Thursday, December 28, 2006

Greenwich Solstice

I went along to a Winter Solstice celebration in Greenwich Park last week (22nd) arranged by the Tribe of Avalon. They very kindly asked me along to sing a song I have written, 'On Snow Hill', which refers to that hill in the Park. In his book, 'Goddesses, Guardians and Groves: the Awakening Spirit of the Land' (Capall Bann, 1996), Jack Gale associates Snow Hill with a Winter Goddess, a Snow Queen linked to the Saxon deity Holda. What is undeniable is that there are Saxon burial mounds on the hill, and nearby a filled in, but still noticeable well. It felt special singing the song at the well (the well gets mentioned in the song too), one of a number of site-specific singing sessions I've done this year. These have included singing 'Georgie' (a poachers ballad set in Shooters Hill) in Oxleas Wood at the top of Shooters Hill at the start of the South East London Folklore Society walk there in the summer, and singing with Juleigh 'The Only Living Boy in New Cross' as part of the Telegraph Hill Festival at Page Two in Nunhead. Next year I am planning to get the music project off the ground on a more regular basis with 'Winterland' (watch here for details).

Greenwich Park felt like a fitting place for the turning of the year, as this year a lot of threads of my life seem to have run through it. Back in April, there was Tom McCarthy and Rob Dickinson's excellent Greenwich Degree Zero exhibition at the Beaconsfield gallery in Vauxhall, based around an alternative history perspective on Martial Bourdin's death in Greenwich Park in an 1894 bomb explosion. I gave a talk at the exibition, 'Stargate SE8: time, space and parklife' which combined my local history and Association of Autonomous Astronauts interests. Jem Finer, Pogue and sound artist, was also on the bill and through meeting him we both ended up taking part in Brendan Walker's wonderful Fairground Thrill Laboratory at the Science Museum in the Autumn, an event that combined space-themed talks and music with a go on the Booster fairground ride.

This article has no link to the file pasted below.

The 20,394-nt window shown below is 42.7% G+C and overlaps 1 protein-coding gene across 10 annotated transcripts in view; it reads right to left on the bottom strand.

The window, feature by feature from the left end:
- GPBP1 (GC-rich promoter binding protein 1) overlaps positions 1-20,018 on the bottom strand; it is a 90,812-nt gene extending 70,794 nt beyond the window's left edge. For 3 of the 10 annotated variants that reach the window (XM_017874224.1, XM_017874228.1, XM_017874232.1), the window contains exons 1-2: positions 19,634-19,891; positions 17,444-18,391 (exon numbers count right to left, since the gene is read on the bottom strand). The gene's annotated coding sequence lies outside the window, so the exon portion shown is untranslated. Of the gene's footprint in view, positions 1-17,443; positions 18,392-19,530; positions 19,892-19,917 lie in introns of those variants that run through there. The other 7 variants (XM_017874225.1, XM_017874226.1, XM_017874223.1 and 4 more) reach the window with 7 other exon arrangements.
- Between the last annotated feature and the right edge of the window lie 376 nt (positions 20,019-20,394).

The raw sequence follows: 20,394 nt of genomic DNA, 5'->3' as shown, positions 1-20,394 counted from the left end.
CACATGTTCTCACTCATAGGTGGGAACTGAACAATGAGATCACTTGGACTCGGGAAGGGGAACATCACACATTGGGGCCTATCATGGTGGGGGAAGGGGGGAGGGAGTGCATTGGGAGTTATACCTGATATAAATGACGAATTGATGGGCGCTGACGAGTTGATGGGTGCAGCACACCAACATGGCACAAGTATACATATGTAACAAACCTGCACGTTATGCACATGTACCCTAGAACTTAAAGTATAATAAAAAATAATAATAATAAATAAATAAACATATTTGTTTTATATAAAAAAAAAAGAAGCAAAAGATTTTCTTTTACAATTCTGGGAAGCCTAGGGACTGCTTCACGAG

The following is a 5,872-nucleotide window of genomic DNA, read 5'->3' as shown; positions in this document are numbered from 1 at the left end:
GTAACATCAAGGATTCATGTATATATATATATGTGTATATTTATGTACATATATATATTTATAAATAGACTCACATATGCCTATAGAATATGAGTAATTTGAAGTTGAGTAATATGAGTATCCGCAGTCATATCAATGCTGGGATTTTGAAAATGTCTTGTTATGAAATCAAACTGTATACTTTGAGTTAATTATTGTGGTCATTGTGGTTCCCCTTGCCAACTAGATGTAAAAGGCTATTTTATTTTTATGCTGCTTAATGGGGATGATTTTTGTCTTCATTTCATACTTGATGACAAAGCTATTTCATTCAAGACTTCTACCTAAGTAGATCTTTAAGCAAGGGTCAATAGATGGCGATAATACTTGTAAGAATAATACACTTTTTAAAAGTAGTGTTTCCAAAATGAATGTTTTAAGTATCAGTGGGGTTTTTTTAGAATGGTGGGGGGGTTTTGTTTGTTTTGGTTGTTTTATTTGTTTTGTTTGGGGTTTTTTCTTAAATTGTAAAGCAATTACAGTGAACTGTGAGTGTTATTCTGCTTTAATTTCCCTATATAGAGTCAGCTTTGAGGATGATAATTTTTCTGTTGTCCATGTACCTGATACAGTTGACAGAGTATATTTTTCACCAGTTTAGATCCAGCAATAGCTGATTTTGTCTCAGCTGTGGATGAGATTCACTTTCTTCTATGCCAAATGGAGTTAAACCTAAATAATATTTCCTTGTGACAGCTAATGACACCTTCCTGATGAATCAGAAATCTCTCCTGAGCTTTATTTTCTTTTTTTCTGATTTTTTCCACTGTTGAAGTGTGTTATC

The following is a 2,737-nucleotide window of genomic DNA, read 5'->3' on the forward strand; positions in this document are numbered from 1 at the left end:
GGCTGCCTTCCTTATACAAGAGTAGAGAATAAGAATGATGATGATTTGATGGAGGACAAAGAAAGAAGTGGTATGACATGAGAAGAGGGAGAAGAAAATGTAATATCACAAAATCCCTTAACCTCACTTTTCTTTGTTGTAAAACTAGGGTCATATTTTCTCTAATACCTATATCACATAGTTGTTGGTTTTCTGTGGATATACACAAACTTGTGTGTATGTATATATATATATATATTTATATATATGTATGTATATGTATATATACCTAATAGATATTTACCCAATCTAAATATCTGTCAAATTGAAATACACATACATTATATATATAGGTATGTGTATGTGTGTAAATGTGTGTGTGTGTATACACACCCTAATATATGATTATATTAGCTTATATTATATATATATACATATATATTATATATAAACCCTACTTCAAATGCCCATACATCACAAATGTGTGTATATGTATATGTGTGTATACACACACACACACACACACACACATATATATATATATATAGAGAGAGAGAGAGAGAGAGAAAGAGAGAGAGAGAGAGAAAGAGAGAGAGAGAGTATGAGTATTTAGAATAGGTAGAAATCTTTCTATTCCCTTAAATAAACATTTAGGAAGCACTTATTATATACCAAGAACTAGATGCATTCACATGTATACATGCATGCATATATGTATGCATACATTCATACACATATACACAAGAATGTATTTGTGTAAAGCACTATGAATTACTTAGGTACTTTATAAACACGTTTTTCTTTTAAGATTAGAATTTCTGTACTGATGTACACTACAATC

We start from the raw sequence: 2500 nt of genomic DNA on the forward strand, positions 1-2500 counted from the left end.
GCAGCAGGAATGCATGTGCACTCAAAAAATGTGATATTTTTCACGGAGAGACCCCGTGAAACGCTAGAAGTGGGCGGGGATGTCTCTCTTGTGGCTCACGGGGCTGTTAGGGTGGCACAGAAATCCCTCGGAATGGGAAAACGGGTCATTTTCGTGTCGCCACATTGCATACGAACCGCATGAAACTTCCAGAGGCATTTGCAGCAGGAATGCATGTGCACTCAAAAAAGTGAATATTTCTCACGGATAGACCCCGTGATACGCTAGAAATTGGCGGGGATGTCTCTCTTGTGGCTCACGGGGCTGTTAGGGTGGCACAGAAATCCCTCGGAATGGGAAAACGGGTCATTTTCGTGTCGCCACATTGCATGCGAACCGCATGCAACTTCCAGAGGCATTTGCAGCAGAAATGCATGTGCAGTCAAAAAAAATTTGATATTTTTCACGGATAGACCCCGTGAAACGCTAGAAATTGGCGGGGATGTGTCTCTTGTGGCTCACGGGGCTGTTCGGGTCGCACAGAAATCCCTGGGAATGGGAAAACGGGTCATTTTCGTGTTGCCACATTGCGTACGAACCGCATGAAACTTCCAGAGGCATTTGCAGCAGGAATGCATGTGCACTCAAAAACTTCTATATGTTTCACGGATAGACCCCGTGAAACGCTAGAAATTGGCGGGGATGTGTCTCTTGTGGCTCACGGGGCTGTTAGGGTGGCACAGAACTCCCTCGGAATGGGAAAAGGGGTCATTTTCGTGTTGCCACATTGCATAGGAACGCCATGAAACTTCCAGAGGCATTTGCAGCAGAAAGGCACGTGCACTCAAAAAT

Then of course there was the unforgettable wedding of fellow Transpontinians Scott and Clare in Greenwich Park, an event which showed that it was possible to have a ceremony in keeping with your beliefs without frightening the horses or the relatives. Jacqui from Tribe of Avalon conducted the wedding, Jack Gale talked briefly about the history and spirits of the Park, Scott & Clare led the leaping over the broomstick.

2 comments:

The Greenwich Phantom said...

Absolutely fascinating. I like the SE London Folklore Soc - have been to a couple of their events. And pleased to see that Greenwich Park is suitable for handfastings...

Happy broomstick jumping...

Transpontine said...

... in which case I am sure we must have met at some point, or at least have been in the same room. It's worth tracking down Jack Gale's book, he is incredibly knowledgeable about the history of Greenwich Park as well as a spinner of contemporary folklore.